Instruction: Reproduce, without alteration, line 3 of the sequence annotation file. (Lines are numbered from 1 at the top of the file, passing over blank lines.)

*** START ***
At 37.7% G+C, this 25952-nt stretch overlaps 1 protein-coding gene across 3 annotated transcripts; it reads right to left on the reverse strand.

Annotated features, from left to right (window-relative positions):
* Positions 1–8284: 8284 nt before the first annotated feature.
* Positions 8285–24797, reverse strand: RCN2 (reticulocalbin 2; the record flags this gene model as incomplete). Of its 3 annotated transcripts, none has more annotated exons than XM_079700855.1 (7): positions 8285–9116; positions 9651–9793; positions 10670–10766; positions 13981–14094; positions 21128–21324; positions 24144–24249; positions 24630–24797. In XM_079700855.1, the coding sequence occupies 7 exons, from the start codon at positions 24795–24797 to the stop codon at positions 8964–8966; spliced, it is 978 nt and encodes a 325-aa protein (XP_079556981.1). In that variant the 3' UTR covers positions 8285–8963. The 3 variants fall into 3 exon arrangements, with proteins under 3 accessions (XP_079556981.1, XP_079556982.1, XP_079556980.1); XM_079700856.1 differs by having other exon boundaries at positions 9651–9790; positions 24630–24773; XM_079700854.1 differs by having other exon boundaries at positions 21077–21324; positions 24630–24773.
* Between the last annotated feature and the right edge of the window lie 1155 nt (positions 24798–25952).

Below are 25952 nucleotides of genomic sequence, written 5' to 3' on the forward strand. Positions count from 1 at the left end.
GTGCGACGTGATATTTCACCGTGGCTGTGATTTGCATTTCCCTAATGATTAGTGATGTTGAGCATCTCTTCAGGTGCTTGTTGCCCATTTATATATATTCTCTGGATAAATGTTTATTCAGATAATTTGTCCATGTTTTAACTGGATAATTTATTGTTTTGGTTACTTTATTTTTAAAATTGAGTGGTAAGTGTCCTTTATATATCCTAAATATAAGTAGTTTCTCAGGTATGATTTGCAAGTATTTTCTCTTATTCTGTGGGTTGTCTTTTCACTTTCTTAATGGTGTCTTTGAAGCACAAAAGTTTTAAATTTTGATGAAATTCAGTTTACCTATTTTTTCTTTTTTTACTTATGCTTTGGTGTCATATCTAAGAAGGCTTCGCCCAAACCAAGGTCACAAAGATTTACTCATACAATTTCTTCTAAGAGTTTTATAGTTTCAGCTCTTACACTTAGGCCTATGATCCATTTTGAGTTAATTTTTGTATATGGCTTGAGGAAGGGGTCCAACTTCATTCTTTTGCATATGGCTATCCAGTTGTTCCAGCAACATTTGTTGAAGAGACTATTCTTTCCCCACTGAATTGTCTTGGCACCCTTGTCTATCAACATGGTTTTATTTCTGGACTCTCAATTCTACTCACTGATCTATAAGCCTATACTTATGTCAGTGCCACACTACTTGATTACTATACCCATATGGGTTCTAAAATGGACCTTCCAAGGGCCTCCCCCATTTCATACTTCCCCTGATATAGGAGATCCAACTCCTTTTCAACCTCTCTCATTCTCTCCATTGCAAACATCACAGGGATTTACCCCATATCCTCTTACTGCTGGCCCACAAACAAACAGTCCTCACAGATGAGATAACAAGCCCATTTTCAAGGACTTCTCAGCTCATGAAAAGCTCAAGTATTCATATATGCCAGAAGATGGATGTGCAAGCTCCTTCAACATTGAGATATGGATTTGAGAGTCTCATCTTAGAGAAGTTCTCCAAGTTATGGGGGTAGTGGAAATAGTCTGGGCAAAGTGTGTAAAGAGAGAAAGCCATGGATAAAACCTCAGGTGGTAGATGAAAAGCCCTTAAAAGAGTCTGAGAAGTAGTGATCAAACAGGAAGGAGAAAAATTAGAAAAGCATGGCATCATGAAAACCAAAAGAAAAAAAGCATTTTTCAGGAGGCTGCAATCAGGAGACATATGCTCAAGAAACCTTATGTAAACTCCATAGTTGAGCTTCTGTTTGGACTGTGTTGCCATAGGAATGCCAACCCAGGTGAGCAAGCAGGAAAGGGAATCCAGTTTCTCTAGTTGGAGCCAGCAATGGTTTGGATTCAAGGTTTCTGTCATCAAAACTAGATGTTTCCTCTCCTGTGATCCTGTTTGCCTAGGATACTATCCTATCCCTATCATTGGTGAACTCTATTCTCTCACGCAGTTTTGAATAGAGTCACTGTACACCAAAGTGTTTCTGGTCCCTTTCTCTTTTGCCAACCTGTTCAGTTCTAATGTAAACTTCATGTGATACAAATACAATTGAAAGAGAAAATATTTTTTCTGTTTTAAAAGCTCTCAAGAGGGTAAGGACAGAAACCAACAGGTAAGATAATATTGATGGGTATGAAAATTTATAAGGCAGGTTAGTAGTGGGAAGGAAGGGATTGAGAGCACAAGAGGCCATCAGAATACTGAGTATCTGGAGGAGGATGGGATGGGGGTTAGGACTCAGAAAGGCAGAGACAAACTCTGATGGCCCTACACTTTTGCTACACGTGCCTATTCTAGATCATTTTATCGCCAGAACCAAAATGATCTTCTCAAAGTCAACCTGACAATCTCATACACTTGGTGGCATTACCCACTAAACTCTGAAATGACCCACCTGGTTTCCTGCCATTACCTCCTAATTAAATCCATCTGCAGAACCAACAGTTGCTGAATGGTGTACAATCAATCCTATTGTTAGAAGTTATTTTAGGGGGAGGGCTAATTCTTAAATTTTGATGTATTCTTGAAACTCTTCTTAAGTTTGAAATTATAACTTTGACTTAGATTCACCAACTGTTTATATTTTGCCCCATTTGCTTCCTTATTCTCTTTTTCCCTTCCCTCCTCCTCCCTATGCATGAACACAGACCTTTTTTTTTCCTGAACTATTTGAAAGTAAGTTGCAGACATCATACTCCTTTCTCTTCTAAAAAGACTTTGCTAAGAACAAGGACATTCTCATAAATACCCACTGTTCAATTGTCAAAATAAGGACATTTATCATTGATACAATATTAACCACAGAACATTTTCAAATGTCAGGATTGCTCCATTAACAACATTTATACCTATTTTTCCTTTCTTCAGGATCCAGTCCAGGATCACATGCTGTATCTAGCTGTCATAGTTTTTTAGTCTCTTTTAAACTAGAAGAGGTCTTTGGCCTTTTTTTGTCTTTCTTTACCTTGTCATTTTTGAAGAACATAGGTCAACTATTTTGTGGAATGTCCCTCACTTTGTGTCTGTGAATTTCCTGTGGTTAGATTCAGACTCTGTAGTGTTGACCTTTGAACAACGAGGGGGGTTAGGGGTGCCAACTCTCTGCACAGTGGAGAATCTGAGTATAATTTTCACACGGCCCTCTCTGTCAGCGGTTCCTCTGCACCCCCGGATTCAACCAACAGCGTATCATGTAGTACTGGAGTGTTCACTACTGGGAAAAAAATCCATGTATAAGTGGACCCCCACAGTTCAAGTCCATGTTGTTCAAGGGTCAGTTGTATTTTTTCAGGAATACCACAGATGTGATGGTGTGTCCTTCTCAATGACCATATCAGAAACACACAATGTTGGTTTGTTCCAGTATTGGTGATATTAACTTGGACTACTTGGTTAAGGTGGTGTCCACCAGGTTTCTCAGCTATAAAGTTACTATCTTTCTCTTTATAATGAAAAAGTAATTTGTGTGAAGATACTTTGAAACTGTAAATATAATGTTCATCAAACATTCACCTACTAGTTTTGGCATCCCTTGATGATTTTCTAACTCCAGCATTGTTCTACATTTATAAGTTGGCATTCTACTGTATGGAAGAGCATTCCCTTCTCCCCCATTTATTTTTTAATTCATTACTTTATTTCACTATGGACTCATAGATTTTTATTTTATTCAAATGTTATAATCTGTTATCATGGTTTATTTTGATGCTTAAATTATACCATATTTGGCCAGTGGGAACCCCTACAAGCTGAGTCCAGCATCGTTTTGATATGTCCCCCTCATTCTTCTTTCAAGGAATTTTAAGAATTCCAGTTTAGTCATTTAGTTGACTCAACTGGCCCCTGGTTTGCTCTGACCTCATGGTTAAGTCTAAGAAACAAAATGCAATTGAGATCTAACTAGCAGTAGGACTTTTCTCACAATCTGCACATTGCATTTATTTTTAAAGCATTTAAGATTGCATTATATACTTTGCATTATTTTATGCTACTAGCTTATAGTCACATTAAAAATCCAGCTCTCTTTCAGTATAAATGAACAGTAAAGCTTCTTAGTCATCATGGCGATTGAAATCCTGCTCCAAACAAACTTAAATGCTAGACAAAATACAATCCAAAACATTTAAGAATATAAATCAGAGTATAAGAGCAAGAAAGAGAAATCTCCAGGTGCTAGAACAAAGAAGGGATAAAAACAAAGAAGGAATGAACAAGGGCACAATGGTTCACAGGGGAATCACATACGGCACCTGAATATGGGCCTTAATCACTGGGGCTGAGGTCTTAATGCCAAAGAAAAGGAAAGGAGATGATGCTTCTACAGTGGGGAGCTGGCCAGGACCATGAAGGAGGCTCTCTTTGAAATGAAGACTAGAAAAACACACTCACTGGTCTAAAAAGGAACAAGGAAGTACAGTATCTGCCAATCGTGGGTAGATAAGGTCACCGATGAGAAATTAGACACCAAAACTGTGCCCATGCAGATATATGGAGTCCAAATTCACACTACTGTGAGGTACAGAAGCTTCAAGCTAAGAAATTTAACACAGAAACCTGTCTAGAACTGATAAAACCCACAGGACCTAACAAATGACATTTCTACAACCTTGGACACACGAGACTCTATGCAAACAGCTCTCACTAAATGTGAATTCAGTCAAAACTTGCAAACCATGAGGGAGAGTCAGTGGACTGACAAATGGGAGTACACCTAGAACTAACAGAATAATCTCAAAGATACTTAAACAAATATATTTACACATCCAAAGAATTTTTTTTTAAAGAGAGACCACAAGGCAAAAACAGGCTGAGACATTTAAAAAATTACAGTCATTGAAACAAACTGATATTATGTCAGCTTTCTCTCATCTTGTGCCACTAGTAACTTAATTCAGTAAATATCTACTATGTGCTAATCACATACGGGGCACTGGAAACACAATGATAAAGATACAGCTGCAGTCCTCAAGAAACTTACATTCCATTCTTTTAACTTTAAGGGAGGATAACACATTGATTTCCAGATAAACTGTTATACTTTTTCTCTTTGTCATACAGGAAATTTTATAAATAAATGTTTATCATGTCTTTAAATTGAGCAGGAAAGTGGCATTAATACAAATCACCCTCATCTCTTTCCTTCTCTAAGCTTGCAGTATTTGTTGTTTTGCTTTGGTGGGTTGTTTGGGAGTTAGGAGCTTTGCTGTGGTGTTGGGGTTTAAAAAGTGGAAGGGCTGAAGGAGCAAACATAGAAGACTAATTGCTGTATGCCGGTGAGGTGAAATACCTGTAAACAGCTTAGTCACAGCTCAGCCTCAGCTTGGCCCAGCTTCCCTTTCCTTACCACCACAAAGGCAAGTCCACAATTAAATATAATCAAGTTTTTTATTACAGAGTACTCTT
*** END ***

* Positions 1–8284: 8284 nt before the first annotated feature.